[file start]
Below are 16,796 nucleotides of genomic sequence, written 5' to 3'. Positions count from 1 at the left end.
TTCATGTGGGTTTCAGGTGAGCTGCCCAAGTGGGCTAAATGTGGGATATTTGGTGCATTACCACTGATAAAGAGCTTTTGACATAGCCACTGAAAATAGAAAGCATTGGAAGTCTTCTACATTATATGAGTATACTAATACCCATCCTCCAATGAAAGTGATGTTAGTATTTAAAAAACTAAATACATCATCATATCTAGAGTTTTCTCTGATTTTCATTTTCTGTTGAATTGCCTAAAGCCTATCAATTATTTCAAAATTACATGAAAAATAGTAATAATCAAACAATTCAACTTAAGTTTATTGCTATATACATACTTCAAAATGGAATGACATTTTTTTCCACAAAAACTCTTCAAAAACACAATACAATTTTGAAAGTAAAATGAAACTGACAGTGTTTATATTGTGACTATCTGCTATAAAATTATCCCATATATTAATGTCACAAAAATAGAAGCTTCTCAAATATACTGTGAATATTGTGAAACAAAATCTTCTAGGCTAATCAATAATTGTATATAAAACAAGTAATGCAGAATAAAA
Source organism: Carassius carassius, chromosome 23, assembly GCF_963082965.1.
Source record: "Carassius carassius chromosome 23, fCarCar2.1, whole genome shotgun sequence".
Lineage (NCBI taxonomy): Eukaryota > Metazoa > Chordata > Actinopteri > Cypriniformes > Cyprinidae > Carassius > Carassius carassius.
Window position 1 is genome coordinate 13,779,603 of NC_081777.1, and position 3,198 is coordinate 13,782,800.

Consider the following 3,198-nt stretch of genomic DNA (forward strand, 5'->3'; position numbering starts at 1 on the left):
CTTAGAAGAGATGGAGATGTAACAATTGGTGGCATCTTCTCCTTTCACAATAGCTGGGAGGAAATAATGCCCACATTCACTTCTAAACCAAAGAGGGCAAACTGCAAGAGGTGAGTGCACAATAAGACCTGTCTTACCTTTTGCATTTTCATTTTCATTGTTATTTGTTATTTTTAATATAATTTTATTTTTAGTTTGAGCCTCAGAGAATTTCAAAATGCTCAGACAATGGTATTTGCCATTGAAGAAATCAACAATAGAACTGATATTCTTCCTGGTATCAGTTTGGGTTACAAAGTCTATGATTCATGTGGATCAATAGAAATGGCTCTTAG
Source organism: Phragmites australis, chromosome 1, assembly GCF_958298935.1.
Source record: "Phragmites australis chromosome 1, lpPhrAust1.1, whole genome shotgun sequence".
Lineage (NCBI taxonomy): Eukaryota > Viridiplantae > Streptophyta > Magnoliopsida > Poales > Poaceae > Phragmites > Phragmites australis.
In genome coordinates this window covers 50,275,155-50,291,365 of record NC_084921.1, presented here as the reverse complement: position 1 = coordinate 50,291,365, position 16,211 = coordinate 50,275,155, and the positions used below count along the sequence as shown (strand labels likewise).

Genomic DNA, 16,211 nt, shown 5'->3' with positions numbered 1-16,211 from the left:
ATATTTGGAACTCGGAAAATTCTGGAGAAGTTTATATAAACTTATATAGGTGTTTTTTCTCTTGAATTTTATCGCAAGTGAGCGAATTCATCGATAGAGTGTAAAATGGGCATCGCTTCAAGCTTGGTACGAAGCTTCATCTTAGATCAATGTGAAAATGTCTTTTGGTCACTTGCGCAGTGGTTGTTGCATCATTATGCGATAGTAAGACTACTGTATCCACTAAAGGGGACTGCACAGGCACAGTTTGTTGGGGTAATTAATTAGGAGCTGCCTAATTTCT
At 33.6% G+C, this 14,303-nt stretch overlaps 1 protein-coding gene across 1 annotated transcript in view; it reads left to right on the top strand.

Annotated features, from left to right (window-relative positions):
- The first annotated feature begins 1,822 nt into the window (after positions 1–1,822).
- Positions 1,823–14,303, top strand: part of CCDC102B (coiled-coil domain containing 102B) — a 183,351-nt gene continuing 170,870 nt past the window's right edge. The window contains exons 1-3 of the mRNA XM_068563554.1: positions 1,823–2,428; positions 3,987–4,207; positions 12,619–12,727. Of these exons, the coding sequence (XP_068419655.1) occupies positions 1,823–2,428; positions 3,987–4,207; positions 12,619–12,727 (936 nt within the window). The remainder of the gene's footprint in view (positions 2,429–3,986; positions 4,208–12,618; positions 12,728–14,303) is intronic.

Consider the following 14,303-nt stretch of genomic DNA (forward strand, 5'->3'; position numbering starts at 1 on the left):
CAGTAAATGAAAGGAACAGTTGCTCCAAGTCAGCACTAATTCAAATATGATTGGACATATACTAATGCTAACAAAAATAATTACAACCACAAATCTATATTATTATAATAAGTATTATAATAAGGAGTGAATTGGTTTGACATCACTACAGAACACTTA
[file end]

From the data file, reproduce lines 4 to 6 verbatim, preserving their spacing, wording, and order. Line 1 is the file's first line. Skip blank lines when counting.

Source record: "Carassius carassius chromosome 23, fCarCar2.1, whole genome shotgun sequence".
Lineage (NCBI taxonomy): Eukaryota > Metazoa > Chordata > Actinopteri > Cypriniformes > Cyprinidae > Carassius > Carassius carassius.
Window position 1 is genome coordinate 13,779,603 of NC_081777.1, and position 3,198 is coordinate 13,782,800.